Investigate why the Lennard-Jones potential gives a good approximate explanation for the behaviour of atoms at close ranges
Find out why water is one of the most amazing compounds in the universe and why it is essential for life. - UNDER DEVELOPMENT
Investigate some of the issues raised by Geiger and Marsden's famous scattering experiment in which they fired alpha particles at a sheet of gold.
An introduction to a useful tool to check the validity of an equation.
Many physical constants are only known to a certain accuracy. Explore the numerical error bounds in the mass of water and its constituents.
When a mixture of gases burn, will the volume change?
Dip your toe into the world of quantum mechanics by looking at the Schrodinger equation for hydrogen atoms
Make an accurate diagram of the solar system and explore the concept of a grand conjunction.
Get some practice using big and small numbers in chemistry.
Can you work out the natural time scale for the universe?
PhysNRICH is the area of the StemNRICH site devoted to the mathematics underlying the study of physics
An article about the kind of maths a first year undergraduate in physics, engineering and other physical sciences courses might encounter. The aim is to highlight the link between particular maths. . . .
A think about the physics of a motorbike riding upside down
Find out how to model a battery mathematically
Problems which make you think about the kinetic ideas underlying the ideal gas laws.
Where will the spaceman go when he falls through these strange planetary systems?
A look at a fluid mechanics technique called the Steady Flow Momentum Equation.
Read all about electromagnetism in our interactive article.
Look at the units in the expression for the energy levels of the electrons in a hydrogen atom according to the Bohr model.
Explore the Lorentz force law for charges moving in different ways.
Can you match up the entries from this table of units?
Investigate the effects of the half-lifes of the isotopes of cobalt on the mass of a mystery lump of the element.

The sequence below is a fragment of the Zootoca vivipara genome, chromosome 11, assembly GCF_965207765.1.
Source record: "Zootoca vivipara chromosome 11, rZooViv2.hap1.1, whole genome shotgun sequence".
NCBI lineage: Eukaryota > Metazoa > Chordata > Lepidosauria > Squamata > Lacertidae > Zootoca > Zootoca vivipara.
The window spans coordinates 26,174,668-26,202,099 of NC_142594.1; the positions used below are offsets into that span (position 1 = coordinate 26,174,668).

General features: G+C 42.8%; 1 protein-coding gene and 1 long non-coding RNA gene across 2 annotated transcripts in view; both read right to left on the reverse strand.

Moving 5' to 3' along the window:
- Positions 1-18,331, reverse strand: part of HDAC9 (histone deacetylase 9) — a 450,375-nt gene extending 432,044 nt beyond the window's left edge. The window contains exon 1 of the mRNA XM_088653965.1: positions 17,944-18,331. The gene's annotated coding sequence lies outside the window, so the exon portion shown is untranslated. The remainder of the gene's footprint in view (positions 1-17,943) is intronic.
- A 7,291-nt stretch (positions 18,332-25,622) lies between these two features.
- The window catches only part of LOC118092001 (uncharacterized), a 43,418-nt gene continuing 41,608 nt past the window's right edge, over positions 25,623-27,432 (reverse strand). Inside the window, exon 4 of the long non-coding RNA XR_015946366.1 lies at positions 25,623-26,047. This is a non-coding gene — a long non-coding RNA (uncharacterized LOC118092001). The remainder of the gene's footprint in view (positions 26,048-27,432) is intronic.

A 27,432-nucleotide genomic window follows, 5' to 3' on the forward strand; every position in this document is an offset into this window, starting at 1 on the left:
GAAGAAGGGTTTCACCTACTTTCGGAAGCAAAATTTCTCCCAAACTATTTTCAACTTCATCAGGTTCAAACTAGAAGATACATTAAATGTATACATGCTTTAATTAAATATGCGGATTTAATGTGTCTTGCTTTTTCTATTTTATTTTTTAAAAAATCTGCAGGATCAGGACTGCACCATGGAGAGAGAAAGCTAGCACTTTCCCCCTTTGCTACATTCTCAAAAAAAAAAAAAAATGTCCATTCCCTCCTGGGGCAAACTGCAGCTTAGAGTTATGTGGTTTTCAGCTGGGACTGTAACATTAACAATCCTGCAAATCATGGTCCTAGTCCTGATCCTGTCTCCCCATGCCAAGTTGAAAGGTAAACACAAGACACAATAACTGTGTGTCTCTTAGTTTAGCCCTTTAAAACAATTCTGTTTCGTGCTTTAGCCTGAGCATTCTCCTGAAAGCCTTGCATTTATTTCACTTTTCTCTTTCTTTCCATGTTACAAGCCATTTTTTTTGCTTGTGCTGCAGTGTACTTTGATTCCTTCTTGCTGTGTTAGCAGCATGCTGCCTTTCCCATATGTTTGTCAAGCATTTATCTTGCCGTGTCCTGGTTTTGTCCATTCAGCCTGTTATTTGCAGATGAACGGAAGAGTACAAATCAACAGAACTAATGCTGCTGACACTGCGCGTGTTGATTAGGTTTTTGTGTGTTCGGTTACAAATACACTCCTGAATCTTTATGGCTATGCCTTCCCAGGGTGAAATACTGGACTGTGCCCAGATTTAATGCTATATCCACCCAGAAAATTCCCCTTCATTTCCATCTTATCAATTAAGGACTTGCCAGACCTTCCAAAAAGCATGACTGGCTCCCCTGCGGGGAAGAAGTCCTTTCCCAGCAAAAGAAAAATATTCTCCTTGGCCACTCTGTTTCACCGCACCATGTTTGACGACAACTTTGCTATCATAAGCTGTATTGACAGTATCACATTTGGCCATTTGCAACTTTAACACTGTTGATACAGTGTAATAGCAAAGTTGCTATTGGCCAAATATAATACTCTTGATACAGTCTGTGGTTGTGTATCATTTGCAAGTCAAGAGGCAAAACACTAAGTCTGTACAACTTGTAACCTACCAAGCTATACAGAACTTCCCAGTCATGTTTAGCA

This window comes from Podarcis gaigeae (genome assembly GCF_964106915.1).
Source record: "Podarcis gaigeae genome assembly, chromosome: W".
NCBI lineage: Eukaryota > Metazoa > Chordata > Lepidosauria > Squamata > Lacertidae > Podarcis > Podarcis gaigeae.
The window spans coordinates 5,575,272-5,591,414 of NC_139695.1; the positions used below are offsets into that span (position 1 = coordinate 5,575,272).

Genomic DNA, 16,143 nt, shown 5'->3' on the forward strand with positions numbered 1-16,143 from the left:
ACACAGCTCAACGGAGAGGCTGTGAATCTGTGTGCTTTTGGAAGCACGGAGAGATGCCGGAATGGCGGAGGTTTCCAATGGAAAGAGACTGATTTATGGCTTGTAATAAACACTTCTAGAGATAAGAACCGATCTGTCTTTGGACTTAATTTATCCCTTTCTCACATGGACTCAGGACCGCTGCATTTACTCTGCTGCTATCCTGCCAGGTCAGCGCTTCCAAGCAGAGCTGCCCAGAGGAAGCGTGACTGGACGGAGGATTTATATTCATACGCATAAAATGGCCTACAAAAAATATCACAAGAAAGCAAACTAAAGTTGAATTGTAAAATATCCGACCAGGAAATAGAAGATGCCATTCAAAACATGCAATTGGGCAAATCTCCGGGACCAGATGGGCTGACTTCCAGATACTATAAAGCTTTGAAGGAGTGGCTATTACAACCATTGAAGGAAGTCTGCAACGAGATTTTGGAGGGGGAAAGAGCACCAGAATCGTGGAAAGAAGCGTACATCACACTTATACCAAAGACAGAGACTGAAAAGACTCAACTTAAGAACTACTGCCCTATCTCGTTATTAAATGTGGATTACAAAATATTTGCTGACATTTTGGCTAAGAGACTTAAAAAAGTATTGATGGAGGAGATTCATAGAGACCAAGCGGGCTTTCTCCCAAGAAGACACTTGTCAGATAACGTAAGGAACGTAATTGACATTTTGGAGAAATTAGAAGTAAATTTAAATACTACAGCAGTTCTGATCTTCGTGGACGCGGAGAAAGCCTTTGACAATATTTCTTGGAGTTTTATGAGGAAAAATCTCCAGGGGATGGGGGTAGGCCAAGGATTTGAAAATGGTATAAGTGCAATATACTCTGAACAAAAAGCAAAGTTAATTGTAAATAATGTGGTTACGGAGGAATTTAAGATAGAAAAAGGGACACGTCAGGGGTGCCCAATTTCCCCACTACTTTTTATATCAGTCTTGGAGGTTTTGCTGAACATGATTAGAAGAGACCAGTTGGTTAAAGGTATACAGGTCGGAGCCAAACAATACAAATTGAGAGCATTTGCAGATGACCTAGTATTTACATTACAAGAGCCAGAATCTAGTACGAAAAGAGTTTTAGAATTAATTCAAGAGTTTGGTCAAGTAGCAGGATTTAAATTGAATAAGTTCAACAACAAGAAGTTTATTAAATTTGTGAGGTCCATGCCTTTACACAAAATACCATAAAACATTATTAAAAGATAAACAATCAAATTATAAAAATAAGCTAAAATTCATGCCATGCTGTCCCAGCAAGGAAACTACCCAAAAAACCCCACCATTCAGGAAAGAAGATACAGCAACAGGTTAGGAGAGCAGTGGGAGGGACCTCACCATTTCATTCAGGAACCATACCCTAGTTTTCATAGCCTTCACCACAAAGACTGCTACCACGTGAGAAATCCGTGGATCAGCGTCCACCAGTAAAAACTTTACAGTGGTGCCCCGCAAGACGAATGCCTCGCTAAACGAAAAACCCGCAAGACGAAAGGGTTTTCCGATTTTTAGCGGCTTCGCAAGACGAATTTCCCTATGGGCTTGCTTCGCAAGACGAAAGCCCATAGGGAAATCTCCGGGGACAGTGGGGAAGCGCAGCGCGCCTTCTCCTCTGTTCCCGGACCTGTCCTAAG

Use trigonometry to determine whether solar eclipses on earth can be perfect.
Show that even a very powerful spaceship would eventually run out of overtaking power
Ever wondered what it would be like to vaporise a diamond? Find out inside...
Explore the energy of this incredibly energetic particle which struck Earth on October 15th 1991
Estimate these curious quantities sufficiently accurately that you can rank them in order of size
Some explanations of basic terms and some phenomena discovered by ancient astronomers
This is the area of the advanced stemNRICH site devoted to the core applied mathematics underlying the sciences.
Work out the numerical values for these physical quantities.
How does the half-life of a drug affect the build up of medication in the body over time?
Explore how can changing the axes for a plot of an equation can lead to different shaped graphs emerging
A look at different crystal lattice structures, and how they relate to structural properties
Can you arrange a set of charged particles so that none of them start to move when released from rest?
Use your skill and knowledge to place various scientific lengths in order of size. Can you judge the length of objects with sizes ranging from 1 Angstrom to 1 million km with no wrong attempts?
Things are roughened up and friction is now added to the approximate simple pendulum
An article demonstrating mathematically how various physical modelling assumptions affect the solution to the seemingly simple problem of the projectile.
What is an AC voltage? How much power does an AC power source supply?
A look at the fluid mechanics questions that are raised by the Stonehenge 'bluestones'.
When you change the units, do the numbers get bigger or smaller?
Find out some of the mathematics behind neural networks.
Which units would you choose best to fit these situations?
Have you got the Mach knack? Discover the mathematics behind exceeding the sound barrier.
Explore the rates of growth of the sorts of simple polynomials often used in mathematical modelling.
See how the motion of the simple pendulum is not-so-simple after all.
Explore the power of aeroplanes, spaceships and horses.
Follow in the steps of Newton and find the path that the earth follows around the sun.
Can you suggest a curve to fit some experimental data? Can you work out where the data might have come from?
How high will a ball taking a million seconds to fall travel?
chemNRICH is the area of the stemNRICH site devoted to the mathematics underlying the study of chemistry, designed to help develop the mathematics required to get the most from your study. . . .